Alain Guiraudie, but damned if the guy doesn't make those things somehow work. After The King of Escape and to herald the debut of Stranger by the Lake, the FSLC in 2014 hosted a retrospective of Guiraudie's work which was in itself quite eye-opening. Now comes his latest movie, STAYING VERTICAL (Rester vertical) and it is every bit as bizarre, riveting and entertaining as the rest of his oeuvre. And definitely not for the mainstream crowd.
Damien Bonnard, shown below and further below). The fact that M. Bonnard plays a filmmaker who's having some trouble creating his latest work, simply adds to this connection. The plot of Staying Vertical ricochets all over the place, introducing characters who interact with each, often sexually, in ways that might seem crazy in a film by anyone else. But for Guiraudie pansexuality and polysexuality seem the norm, as does sexuality between folk of all ages, young adult to grandpappy.
TrustMovies included, as some kind of alternate universe. But it is one that we might gainfully learn from. And, oh, did I mention that this film is sometimes very funny, too? (The headline that appears on a newspaper toward the film's finale is as good as anything the National Enquirer has ever given us.)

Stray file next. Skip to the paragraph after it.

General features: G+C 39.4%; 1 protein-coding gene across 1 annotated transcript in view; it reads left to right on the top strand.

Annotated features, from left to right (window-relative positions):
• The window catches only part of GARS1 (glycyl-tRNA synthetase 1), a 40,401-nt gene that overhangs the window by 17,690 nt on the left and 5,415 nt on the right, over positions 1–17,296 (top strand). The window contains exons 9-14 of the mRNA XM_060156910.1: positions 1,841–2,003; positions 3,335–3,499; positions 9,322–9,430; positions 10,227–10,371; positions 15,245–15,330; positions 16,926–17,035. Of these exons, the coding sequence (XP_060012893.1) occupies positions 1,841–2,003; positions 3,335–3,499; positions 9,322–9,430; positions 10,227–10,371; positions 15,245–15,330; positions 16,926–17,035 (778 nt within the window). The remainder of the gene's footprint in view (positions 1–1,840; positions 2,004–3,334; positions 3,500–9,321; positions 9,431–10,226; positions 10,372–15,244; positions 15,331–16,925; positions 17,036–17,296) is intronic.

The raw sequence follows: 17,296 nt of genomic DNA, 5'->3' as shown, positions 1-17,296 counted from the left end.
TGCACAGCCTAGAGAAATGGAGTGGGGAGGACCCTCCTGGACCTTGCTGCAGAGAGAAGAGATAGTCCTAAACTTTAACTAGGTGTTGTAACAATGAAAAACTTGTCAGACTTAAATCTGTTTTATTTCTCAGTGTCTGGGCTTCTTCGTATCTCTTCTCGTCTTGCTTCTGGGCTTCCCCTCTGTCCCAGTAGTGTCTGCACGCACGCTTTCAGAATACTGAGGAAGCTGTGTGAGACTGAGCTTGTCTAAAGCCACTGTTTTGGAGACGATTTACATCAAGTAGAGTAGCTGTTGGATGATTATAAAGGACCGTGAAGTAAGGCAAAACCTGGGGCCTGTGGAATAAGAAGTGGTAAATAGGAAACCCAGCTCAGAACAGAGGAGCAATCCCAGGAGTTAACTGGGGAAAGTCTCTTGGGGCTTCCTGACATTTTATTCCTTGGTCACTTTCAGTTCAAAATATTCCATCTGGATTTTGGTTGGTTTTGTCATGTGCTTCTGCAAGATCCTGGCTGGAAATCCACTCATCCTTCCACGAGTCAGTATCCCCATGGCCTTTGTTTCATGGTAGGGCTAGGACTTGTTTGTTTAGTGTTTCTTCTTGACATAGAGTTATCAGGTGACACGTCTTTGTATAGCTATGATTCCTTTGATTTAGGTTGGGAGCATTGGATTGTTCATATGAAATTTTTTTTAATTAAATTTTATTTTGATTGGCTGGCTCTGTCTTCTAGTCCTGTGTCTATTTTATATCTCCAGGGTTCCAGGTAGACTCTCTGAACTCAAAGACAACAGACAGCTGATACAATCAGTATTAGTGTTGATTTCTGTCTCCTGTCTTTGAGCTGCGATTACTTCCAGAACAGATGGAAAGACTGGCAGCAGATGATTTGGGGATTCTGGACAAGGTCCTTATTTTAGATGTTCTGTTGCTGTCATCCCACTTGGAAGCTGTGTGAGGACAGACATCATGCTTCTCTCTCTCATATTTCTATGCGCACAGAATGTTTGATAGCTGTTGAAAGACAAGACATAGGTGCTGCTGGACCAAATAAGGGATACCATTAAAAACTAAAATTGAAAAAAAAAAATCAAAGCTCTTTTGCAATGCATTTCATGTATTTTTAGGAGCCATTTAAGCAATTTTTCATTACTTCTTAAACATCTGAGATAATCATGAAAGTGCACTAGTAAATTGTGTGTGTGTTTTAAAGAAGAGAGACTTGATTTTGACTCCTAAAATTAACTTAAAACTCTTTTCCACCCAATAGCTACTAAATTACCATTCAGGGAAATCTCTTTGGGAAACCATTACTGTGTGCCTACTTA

The Old Dream That Moves (Ce vieux rêve qui bouge) -- and this one is, too. Yet, if you try to pin it down to some single idea or another, it seems to half evaporate. Morality, creativity, religion, autonomy, the self vs the other: the connections are all here, but what they might mean dances deliciously in front of you and remains just out of reach. Yet the movie's hold on you does not let go.
Strand Releasing and running 100 minutes, Staying Vertical opens this Friday, January 20, in New York City at the FSLC's Elinor Bunin Munroe Film Center, and at the IFC Center. In Los Angeles, you can see it beginning this Friday at Laemmle's Royal, and (at morning screenings only on Saturday and Sunday: think of it as going to temple or church) at the Playhouse 7 in Pasadena. Eventually, it will arrive on DVD and digital, so if you're not on either coast, hold on.